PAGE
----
Hilary Hodge, a young farmer-poet and bee-keeper, captured the struggles of the organic farmer in this compelling poem she wrote and read at the 2012 EcoFarm conference on organic and sustainable agriculture. She generously gave me permission to post it:
It’s hard to open up, to display my sad depression.
But indulge me for a while, as I share this history lesson:
During the birth of this fair nation, in 1790, just for measure,
90% of us were farmers, a new-born nation’s treasure,
And when someone went to congress then, it was a deal of sacrifice,
They had to leave their stock behind, say goodbye to beans and rice.
But now our system’s shifted: the cause for my lament,
By 1950 in this nation, we were only 10 percent,
Today we stand together, but quite alone we stand,
Today 1% are farmers across this dusty land,
As we work to give this nation, the nurture they deserve,
We are sadly undermined by the people that we serve.
There’s more paperwork than acres, more hoops than there are plants,
We fear our public policy more than aphids, more than ants,
We used to cringe at thoughts of gophers, we used to shudder at thoughts of blight,
Now it’s fear of regulations that keeps us up at night.
We pander to our buyers, tally daily what’s been spent,
We fear the strangers at our door are from the government.
We keep faith that one day congress might value things that grow,
And find a way to value farmers even much more so,
Where once we all were central, we now sit down in the back,
We hope that we can conquer, picking up the slack,
Yet they wage wars in troubled nations due to scarcity of oil,
And wash pollutants into waters from our agri-business soil.
While we give to local systems, and are stewards of the earth,
They undermine our efforts and undermine our worth,
They take our money for Monsanto through tax austerity,
But true homeland protection needs food security.
Farmers have enough to fight with, the truth of climate change,
We’ve yet to see a winter here, this weather’s very strange,
Last June our dear tomatoes were underneath the snow.
We can’t hire willing workers, who want to learn and grow,
We live in fear that regulators will come knocking at our door,
We have had to tell our neighbors we can’t sell them eggs no more.
Front-yard gardens on our streets, face the fear of fines,
Money’s being siphoned from our farms into our mines,
Our seeds are all but tainted with GMO contamination,
Our trees struggle to bear fruit from a lack of pollination,
Our bees are disappearing; our birds have all flown south,
And millions in this country have no food to feed their mouth.
The amber waves of grain, are all but gone and lost,
And it’s happened all so quickly, we can’t tally up the cost,
We give to warring nations, weapons that serve ourselves,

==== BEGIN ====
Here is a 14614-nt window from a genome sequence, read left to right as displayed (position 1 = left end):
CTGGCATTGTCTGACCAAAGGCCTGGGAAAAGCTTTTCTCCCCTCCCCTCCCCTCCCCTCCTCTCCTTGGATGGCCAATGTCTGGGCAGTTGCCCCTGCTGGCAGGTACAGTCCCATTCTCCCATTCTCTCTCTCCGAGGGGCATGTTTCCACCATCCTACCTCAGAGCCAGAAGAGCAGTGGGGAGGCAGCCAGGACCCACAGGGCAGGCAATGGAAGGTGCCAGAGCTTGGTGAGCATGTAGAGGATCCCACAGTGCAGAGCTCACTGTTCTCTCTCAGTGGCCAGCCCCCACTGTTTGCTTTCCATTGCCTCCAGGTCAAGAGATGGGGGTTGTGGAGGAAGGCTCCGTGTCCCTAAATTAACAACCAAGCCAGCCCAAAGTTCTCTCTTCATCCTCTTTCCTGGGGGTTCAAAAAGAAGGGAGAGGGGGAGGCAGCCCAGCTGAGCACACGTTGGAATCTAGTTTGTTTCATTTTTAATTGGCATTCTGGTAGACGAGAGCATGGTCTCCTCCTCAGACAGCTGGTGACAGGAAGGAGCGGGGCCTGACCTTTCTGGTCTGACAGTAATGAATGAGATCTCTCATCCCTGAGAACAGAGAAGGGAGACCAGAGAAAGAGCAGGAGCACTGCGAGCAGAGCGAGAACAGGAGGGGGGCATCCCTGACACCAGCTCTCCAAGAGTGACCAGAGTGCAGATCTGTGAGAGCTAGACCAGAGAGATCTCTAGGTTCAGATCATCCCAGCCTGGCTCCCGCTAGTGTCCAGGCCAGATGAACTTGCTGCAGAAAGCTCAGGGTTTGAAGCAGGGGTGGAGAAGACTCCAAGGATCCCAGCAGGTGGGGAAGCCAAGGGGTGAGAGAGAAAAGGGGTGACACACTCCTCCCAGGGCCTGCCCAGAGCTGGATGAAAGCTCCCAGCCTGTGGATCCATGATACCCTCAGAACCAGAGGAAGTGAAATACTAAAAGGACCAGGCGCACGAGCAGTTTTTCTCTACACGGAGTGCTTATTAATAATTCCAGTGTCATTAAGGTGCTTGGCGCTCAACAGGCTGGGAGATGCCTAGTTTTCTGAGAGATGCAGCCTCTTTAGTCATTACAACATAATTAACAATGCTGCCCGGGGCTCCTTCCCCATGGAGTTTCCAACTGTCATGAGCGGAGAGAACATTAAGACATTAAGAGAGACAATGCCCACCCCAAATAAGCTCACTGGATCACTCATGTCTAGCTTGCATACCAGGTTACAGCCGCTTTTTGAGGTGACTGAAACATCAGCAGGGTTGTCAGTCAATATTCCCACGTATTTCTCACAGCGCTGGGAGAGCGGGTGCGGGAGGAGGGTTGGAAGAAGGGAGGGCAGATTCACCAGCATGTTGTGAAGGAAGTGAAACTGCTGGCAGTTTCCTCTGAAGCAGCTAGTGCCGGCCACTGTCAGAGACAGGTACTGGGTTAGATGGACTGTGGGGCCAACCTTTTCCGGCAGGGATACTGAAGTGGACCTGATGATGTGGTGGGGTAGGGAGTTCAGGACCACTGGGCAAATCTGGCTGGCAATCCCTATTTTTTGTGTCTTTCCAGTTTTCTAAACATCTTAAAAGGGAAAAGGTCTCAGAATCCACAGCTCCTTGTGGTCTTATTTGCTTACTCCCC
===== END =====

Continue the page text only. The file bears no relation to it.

And we import berries for our grocers to line their winter shelves.
And we subsequently wonder why resources are gone,
Looking for new ways to pick up and carry on,
We have taken mass production to the standard of our trade,
Small farmers stand and watch, saddened and dismayed.
Our officials wonder why there are problems they can’t manage,
Are they too busy playing golf to see the awful damage?
I have a message for our nation; I’m not trying to be rude:
But when you destroy your farmers, you destroy your food.
We can no longer plant our seeds and just hope that they will grow,
Putting our last dream into the vegetables we sow,
We are facing great demise, perhaps a mass starvation,
But we care enough about our people and enough about this nation,
That we put into each gesture a prayer that it might spout,
We are a group of faith: That’s what farming is about.
And it’s not about religion but it begs a higher power,
That we’ve committed all our lives to wish upon each hour,
To put seeds into the soil, and keep our fingers crossed,
To keep growing year by year, witnessing what’s lost,
We continue planting pumpkins in a world of chocolate bars,
We see a light that shines before us, under a sky devoid of stars.
We have dirt beneath our nails and a problem on our hands,
But we are working towards solutions for the providence of lands,
And when we hold each other up, we hold the world as well,
We have come to wage our peace with the produce that we sell,
We are still the sacred backbone, it’s not broken, but it’s bent,
We are our nation’s farmers, we are the one percent.
Hilary Hodge is an organic farmer from the tiny and amazing town of North San Juan in Nevada County, California. She graduated with a degree in English Literature, and after 7 years in social services, quit her job to return to the land. She blogs about sustainability, sharing her passion for farming, social justice and localism. You can read her work at her web site here.
Photo of Hilary Hodge: Stevie Ellis
Other photos: Urban Artichoke